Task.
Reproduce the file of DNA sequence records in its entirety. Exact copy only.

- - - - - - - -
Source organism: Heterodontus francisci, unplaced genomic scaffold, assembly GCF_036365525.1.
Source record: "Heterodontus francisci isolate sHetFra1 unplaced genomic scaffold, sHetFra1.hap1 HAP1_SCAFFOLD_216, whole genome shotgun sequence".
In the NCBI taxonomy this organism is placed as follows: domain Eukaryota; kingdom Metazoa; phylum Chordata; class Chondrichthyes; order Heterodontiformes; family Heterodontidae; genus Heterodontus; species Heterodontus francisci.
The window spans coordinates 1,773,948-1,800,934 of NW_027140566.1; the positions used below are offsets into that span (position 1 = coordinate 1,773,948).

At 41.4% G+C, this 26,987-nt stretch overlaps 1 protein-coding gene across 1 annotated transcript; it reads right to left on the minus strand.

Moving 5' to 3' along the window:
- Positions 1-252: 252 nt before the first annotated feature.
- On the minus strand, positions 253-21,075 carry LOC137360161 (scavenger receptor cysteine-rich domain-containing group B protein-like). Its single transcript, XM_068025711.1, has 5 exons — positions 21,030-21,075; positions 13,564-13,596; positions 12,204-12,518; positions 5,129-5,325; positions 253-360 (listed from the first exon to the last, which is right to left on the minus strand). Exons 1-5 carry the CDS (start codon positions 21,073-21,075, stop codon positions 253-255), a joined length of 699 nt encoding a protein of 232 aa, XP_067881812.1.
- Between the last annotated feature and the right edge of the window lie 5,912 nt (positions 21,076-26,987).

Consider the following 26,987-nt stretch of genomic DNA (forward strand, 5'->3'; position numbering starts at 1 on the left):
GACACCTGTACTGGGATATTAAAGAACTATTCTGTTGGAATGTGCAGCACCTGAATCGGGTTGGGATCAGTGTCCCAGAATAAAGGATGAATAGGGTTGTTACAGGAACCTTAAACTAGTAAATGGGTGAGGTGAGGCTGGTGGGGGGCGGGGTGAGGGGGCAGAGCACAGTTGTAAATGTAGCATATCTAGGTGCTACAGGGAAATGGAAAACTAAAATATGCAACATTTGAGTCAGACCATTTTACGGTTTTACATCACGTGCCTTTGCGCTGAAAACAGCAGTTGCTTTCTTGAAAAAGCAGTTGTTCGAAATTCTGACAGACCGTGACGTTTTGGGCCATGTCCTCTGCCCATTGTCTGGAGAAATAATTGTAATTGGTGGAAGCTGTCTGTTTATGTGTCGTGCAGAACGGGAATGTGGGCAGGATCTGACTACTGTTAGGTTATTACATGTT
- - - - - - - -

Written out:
Source organism: Heterodontus francisci, unplaced genomic scaffold, assembly GCF_036365525.1.
Source record: "Heterodontus francisci isolate sHetFra1 unplaced genomic scaffold, sHetFra1.hap1 HAP1_SCAFFOLD_216, whole genome shotgun sequence".
In the NCBI taxonomy this organism is placed as follows: domain Eukaryota; kingdom Metazoa; phylum Chordata; class Chondrichthyes; order Heterodontiformes; family Heterodontidae; genus Heterodontus; species Heterodontus francisci.
The window spans coordinates 1,773,948-1,800,934 of NW_027140566.1; the positions used below are offsets into that span (position 1 = coordinate 1,773,948).

At 41.4% G+C, this 26,987-nt stretch overlaps 1 protein-coding gene across 1 annotated transcript; it reads right to left on the minus strand.

Moving 5' to 3' along the window:
- Positions 1-252: 252 nt before the first annotated feature.
- On the minus strand, positions 253-21,075 carry LOC137360161 (scavenger receptor cysteine-rich domain-containing group B protein-like). Its single transcript, XM_068025711.1, has 5 exons — positions 21,030-21,075; positions 13,564-13,596; positions 12,204-12,518; positions 5,129-5,325; positions 253-360 (listed from the first exon to the last, which is right to left on the minus strand). Exons 1-5 carry the CDS (start codon positions 21,073-21,075, stop codon positions 253-255), a joined length of 699 nt encoding a protein of 232 aa, XP_067881812.1.
- Between the last annotated feature and the right edge of the window lie 5,912 nt (positions 21,076-26,987).

Consider the following 26,987-nt stretch of genomic DNA (forward strand, 5'->3'; position numbering starts at 1 on the left):
GACACCTGTACTGGGATATTAAAGAACTATTCTGTTGGAATGTGCAGCACCTGAATCGGGTTGGGATCAGTGTCCCAGAATAAAGGATGAATAGGGTTGTTACAGGAACCTTAAACTAGTAAATGGGTGAGGTGAGGCTGGTGGGGGGCGGGGTGAGGGGGCAGAGCACAGTTGTAAATGTAGCATATCTAGGTGCTACAGGGAAATGGAAAACTAAAATATGCAACATTTGAGTCAGACCATTTTACGGTTTTACATCACGTGCCTTTGCGCTGAAAACAGCAGTTGCTTTCTTGAAAAAGCAGTTGTTCGAAATTCTGACAGACCGTGACGTTTTGGGCCATGTCCTCTGCCCATTGTCTGGAGAAATAATTGTAATTGGTGGAAGCTGTCTGTTTATGTGTCGTGCAGAACGGGAATGTGGGCAGGATCTGACTACTGTTAGGTTATTACATGTT